Abstract: Robin Hoods to "just robbin'": Race, Violence, and Organized Crime in Chicago, 1945-1975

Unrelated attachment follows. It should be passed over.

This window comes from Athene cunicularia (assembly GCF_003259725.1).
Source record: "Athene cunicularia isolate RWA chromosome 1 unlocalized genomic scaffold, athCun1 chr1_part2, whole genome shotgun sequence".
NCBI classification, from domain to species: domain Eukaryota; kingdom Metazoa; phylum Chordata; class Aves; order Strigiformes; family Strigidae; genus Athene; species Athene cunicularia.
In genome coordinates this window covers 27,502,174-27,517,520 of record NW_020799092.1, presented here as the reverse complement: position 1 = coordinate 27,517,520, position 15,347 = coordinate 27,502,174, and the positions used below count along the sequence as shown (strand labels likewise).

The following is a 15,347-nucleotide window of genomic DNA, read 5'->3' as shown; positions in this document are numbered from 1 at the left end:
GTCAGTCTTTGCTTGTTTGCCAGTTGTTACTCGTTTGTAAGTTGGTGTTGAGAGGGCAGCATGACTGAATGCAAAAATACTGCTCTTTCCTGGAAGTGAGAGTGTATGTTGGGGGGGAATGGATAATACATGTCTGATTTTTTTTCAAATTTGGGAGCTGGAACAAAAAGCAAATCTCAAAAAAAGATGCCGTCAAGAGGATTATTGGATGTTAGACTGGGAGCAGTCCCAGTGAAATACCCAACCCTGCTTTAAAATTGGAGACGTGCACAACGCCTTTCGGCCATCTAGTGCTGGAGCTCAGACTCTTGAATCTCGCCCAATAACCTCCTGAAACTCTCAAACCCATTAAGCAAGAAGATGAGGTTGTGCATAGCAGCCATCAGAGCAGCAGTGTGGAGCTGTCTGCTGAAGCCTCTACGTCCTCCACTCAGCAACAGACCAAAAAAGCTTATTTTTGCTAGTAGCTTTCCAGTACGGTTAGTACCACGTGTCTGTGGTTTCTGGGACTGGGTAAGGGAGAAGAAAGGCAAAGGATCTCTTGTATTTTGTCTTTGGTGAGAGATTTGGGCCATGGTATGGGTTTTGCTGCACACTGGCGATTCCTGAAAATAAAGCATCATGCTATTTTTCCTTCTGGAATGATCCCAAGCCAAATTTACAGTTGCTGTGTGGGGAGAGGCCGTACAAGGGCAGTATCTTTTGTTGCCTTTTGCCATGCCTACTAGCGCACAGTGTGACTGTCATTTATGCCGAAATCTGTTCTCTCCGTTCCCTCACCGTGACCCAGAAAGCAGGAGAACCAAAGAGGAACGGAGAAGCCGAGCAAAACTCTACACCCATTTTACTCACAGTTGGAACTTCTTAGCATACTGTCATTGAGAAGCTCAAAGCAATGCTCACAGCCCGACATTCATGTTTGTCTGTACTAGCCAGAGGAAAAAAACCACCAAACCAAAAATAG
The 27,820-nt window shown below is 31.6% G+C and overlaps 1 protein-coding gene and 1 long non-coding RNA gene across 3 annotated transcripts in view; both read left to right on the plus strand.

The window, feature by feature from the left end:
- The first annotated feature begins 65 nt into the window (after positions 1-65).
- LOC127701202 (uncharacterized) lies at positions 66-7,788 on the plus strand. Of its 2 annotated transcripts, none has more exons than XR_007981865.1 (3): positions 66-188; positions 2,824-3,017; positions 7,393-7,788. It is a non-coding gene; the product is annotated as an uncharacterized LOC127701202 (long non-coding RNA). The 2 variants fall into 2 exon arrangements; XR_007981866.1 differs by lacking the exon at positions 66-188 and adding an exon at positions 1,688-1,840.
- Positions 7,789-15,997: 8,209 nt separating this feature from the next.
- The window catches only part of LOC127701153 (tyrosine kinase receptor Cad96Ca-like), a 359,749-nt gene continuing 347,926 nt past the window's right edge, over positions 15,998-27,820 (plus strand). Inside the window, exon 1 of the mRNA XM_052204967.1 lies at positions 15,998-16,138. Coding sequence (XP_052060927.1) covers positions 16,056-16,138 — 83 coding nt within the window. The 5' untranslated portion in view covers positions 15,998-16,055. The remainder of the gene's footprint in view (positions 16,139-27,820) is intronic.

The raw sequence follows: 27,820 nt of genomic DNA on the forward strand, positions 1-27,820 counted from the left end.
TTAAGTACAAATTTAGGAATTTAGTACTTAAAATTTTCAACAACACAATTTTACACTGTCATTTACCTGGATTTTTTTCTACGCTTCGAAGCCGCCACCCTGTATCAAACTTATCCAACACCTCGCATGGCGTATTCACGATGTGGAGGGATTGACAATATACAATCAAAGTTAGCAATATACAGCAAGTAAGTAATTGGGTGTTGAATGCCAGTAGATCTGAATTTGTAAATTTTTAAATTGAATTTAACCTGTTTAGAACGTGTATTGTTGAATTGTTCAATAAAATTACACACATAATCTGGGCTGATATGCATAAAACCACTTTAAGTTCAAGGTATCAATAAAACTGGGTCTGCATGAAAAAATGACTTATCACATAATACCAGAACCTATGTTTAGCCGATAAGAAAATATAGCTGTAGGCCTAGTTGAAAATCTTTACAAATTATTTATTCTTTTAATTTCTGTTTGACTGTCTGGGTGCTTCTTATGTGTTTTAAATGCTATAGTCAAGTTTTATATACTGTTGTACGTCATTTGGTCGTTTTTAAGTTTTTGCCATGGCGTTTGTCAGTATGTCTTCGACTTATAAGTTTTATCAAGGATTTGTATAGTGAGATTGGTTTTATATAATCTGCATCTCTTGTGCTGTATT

In the 1940s and 1950s, Chicago's white organized crime syndicate forcibly removed black organized crime leaders and took over the illicit economy. Though blacks were employed in the informal sector, it was only as lower-echelon underlings. Many of Chicago's black residents deeply resented this situation, viewing it as another form of exploitation, and in the 1960s and 1970s, youth gangs emerged to re-take control of vice activities in Chicago's black communities. Yet when youth gangs such as the Rangers asserted themselves in the 1960s, the gangs' brazen methods alienated their communities and exacerbated tensions with law enforcement. This paper historicizes the rise of black street gangs by showing that when the lucrative informal economy was removed from black management in the 1950s, it also eliminated the experienced black organized crime figures who had cultivated a general community tolerance of their activities and developed indispensable political ties. When the next generation tried to reclaim the control of vice, they were bereft of crime mentors. The lack of mentorship impaired the development and maintenance of formal and informal businesses in black communities.